Equity and science: Saving a seat for women at the table
Archer was a member of a multigenerational panel of UP women – scientists and female student leaders – addressing the theme of “Gender, Diversity and Inclusion: Water Unites Us” as part of the fourth annual University of Pretoria Women in Science Symposium held on 19 August 2022.
A yearly event, the symposium recognises and celebrates the scientific achievements of the university’s female academics, highlighting the fact that women scientists are leading groundbreaking research.
Friday’s symposium was specifically geared towards showcasing best practice strategies, applied solutions and experiences in addressing the United Nations Sustainable Development Goal 6 – which is aimed at providing clean water and sanitation.
Professor Emma Archer, Image: University of Pretoria
Social justice and equity
In her presentation Archer addressed the fact that anthropogenic, or human-driven, climate change has impacted biodiversity and is changing the goalposts for what is considered successful conservation into the future.
“What we consider successful conservation of biodiversity has to include notions of social justice and equity and that includes, but is not limited to, gender equity,” she said.
For much of the last century, and even today, nature conservation has focused on the idea of preserving nature, with the aim of maintaining and restoring nature to the state it was in prior to human interference.
“In this perceived state of nature, humans are not part of a healthy conserved landscape … Such an approach regards humans as external to and detrimental to nature, and shows little concern for sustainable use regimes, or notions of equity and social justice – especially towards indigenous peoples impacted by conservation – and, frequently, marginalised groups such as women,” said Archer.
She stated that a better way to pursue the protection of biodiversity under climate change involves a multiple benefit approach which can produce more than one positive outcome. Such outcomes might include the protection of biodiversity, mitigation of climate change and support for human livelihoods.
Reducing deforestation, for example, “if done well” through a co-beneficial approach, could generate positive outcomes for biodiversity and reduce the exposure risk to zoonotic diseases while maintaining carbon stocks. It could also contribute to carbon sequestration and storage, and lead to positive benefits for humans both locally and globally in relation to water services, human health and forest-related livelihoods, she said.
However, the way it is implemented is important, warned Archer. “It must be done in a participatory manner, moving on from traditional paradigms of conservation to engage with everyone, and not only the loudest voices.”
A seat at the academic table
For Professor Tivani Mashamba-Thompson, the forum provided an opportunity for her to share her academic journey – from student to highly accomplished diagnostics academic and deputy dean of research and postgraduate studies at the faculty of health sciences at UP – and to inspire and advise younger black female academics who might be seeking a seat at the table of academic achievement and leadership.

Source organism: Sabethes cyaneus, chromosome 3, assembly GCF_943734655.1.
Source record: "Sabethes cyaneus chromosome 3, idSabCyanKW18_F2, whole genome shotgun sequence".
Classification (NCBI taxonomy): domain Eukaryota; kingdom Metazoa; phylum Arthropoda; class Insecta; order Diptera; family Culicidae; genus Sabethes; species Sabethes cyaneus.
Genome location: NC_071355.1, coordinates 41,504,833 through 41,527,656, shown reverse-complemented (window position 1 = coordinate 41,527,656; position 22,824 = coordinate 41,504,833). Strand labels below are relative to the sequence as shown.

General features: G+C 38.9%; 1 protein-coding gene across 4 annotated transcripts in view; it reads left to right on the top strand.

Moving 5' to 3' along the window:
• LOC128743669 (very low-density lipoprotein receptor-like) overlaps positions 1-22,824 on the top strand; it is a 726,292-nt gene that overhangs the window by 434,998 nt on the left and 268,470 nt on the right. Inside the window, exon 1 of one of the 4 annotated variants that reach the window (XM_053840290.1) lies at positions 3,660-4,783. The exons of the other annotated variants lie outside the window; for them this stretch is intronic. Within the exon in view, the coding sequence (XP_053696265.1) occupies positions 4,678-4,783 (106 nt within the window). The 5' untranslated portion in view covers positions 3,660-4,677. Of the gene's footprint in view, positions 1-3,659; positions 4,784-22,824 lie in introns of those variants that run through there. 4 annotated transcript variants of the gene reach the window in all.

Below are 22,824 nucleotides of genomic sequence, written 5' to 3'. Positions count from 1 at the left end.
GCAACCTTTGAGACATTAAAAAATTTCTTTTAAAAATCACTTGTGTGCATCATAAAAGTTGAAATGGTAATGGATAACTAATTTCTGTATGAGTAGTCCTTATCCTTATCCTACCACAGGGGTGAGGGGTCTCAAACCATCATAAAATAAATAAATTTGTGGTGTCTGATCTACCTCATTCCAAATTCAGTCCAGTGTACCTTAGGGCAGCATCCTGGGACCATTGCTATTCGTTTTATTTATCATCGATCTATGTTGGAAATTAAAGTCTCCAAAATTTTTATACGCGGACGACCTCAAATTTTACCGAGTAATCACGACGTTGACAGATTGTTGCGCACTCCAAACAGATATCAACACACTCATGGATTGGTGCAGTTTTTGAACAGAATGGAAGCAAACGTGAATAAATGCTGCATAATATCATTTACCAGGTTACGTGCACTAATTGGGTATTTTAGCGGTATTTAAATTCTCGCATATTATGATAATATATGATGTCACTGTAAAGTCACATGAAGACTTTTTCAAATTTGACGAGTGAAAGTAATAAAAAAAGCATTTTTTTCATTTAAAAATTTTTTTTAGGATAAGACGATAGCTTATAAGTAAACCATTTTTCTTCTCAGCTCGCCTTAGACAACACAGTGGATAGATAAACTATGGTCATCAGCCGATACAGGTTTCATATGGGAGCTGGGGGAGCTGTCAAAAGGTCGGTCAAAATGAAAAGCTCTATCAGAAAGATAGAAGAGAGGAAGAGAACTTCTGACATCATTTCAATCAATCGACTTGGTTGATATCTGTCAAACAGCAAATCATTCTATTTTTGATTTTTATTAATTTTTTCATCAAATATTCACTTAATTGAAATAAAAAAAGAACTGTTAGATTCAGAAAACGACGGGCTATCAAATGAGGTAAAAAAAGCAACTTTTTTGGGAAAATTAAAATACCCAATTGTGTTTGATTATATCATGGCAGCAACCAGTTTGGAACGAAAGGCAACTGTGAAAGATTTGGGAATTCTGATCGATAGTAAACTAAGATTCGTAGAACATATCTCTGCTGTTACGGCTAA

Mashamba-Thompson said she had been motivated to pursue a senior role in academia so as to “speak for the voiceless” and make a difference in black communities by closing the achievement gap for black women in academia.
“Since I started in academia I focused on addressing the achievement gap among people like myself,” she told the symposium. While at the University of KwaZulu-Natal, for example, she and her colleagues launched an emerging academics peer mentorship forum, which was well-supported by the university administration and aimed at creating an enabling platform for career progression and excellence among young academics from underrepresented groups.
The need for such an approach in South African universities was confirmed when Fikile Sibanda, UP’s Students Representative Council deputy secretary, told the symposium that as a first generation university student she wished she had “been exposed to safe spaces that included black women” – people who looked like her and could serve as aspirational role models.
Responding to this point and others, Professor Lindiwe Majele Sibanda, director of the African Research Universities Alliance (ARUA) Centre of Excellence in Food Security based at UP, noted the need for African women to mentor their younger counterparts, for mentorship models “to build a cadre of women that can hold hands” and take an interest not only in whether they were at the table, but “where at the table are they sitting”.
The importance of competencies
In her presentation, Mashamba-Thompson emphasised that while systemic barriers to black women academics were very real, mastery of the required competencies was also needed to ensure progression. “We must be prepared to gain competencies,” she told participants during discussion time.
After she had graduated her first PhD student, Mashamba-Thompson said she perceived a gap in her research knowledge which motivated her to enrol in a clinical research course at Harvard Medical School.
“It was important for me to do it at Harvard because I wanted to get to the table quickly and get the knowledge. I suffered but achieved it and was honoured at Harvard with a commendation for research excellence.”
The experience empowered her to learn even more and she successfully applied for a CTN (CIHR Canadian HIV Trials Network) post-doctoral fellowship.
“It’s important to prioritise the gaining of knowledge,” she reiterated during question time.
Mashamba-Thompson said it was important for young women researchers to take ownership of their careers because “no one else will do it for you”.